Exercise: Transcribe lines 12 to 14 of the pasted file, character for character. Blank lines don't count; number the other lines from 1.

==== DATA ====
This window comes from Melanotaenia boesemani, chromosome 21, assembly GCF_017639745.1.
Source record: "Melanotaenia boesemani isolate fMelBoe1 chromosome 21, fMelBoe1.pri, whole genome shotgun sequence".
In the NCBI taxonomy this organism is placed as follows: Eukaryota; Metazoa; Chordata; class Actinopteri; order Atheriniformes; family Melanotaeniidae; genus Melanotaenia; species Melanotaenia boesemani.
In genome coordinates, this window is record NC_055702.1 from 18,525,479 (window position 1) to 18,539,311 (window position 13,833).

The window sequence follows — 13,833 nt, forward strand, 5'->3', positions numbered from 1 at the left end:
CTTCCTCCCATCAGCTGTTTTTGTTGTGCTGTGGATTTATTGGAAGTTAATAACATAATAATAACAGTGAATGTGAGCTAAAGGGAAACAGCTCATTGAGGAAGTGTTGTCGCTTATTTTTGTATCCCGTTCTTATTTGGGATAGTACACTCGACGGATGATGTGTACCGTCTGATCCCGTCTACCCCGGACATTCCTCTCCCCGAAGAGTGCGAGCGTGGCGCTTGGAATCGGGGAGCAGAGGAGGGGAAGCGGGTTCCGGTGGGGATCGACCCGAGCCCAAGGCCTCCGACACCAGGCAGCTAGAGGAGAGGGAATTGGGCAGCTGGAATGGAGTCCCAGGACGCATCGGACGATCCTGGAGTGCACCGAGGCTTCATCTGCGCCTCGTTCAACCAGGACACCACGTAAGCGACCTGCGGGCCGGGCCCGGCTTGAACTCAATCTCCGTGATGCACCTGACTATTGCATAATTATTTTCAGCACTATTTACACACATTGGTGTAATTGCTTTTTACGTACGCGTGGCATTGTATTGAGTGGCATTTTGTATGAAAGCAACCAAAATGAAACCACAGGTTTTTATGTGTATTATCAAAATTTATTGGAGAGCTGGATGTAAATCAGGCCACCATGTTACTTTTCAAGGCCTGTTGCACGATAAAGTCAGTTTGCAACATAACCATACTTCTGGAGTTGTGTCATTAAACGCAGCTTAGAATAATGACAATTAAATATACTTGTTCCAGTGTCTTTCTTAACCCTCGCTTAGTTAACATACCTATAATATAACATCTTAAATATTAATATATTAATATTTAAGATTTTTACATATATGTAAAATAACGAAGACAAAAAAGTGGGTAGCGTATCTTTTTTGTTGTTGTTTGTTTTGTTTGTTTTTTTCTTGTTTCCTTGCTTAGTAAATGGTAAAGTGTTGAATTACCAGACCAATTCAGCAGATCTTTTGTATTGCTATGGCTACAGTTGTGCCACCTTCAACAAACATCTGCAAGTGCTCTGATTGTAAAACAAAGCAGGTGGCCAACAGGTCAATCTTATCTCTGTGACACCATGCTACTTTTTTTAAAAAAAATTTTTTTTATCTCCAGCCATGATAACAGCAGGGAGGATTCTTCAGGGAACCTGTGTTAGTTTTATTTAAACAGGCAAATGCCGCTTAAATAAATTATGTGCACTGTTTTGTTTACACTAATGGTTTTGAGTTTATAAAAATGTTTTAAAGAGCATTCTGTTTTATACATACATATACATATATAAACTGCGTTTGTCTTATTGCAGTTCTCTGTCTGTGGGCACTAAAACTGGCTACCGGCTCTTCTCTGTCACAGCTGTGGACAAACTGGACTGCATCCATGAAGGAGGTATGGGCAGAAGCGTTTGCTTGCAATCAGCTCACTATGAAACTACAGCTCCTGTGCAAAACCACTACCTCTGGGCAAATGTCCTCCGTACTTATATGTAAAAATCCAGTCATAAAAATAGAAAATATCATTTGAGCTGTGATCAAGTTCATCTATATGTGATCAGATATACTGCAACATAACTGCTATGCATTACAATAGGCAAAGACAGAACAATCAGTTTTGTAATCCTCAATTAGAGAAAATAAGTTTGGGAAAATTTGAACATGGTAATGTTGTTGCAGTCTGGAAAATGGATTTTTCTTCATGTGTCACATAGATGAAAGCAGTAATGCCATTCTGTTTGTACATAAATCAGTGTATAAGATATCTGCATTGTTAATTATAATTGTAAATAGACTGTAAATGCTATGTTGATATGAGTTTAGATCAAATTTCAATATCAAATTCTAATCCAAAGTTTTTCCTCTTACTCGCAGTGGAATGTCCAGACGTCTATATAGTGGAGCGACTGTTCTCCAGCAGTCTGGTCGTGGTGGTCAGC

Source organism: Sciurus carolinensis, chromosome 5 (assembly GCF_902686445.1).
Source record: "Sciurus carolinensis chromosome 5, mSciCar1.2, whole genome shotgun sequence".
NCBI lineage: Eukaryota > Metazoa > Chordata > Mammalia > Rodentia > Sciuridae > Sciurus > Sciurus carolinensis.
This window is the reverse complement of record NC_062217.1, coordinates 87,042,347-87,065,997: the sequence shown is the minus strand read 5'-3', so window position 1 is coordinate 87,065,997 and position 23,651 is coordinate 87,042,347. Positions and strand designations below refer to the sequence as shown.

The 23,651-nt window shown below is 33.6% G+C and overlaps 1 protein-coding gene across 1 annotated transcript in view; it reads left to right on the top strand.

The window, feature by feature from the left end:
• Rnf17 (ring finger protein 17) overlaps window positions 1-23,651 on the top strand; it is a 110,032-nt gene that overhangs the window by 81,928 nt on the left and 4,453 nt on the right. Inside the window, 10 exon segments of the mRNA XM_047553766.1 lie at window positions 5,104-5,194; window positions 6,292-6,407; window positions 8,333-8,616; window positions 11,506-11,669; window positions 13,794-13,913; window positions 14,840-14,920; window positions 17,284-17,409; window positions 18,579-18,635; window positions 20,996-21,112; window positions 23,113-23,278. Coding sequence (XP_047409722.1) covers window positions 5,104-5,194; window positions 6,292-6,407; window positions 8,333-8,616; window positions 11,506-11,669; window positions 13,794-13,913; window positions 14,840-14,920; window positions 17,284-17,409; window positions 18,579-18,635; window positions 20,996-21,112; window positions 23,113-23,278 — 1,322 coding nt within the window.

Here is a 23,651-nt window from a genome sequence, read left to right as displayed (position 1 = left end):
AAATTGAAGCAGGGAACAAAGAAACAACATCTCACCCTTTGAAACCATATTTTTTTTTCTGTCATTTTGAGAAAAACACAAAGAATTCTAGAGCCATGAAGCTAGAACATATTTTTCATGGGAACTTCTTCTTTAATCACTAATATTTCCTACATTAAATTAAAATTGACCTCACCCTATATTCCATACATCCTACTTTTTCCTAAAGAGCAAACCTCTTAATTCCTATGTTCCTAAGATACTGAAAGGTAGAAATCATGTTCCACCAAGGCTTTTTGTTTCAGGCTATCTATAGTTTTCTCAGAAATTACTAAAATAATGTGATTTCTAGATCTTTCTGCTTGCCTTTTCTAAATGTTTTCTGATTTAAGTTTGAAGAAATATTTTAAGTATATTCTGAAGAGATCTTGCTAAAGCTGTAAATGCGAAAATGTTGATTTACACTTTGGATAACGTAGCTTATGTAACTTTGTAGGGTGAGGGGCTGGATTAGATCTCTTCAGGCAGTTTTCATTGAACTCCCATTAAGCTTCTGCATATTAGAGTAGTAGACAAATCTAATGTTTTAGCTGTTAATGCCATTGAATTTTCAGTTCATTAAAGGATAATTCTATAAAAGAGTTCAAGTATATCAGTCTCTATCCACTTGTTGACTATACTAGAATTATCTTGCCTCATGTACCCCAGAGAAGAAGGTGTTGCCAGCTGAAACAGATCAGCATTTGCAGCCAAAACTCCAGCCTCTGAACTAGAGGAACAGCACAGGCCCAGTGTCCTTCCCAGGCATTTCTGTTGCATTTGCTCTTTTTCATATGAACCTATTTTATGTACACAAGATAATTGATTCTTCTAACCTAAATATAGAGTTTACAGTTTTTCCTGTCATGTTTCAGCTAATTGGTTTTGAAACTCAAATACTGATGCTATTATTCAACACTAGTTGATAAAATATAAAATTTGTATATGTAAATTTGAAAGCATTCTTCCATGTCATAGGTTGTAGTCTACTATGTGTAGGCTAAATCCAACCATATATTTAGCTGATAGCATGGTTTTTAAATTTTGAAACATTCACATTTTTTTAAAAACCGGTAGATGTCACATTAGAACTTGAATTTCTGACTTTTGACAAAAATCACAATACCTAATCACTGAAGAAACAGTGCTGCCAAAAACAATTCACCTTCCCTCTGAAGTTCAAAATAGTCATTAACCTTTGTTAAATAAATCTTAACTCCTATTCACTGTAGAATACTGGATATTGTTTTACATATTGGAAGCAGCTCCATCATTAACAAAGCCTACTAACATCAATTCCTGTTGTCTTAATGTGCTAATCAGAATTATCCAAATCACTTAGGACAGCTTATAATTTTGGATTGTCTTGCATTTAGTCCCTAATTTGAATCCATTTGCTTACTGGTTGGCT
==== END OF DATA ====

The window, feature by feature from the left end:
• Rnf17 (ring finger protein 17) overlaps window positions 1-23,651 on the top strand; it is a 110,032-nt gene that overhangs the window by 81,928 nt on the left and 4,453 nt on the right. Inside the window, 10 exon segments of the mRNA XM_047553766.1 lie at window positions 5,104-5,194; window positions 6,292-6,407; window positions 8,333-8,616; window positions 11,506-11,669; window positions 13,794-13,913; window positions 14,840-14,920; window positions 17,284-17,409; window positions 18,579-18,635; window positions 20,996-21,112; window positions 23,113-23,278. Coding sequence (XP_047409722.1) covers window positions 5,104-5,194; window positions 6,292-6,407; window positions 8,333-8,616; window positions 11,506-11,669; window positions 13,794-13,913; window positions 14,840-14,920; window positions 17,284-17,409; window positions 18,579-18,635; window positions 20,996-21,112; window positions 23,113-23,278 — 1,322 coding nt within the window.

Here is a 23,651-nt window from a genome sequence, read left to right as displayed (position 1 = left end):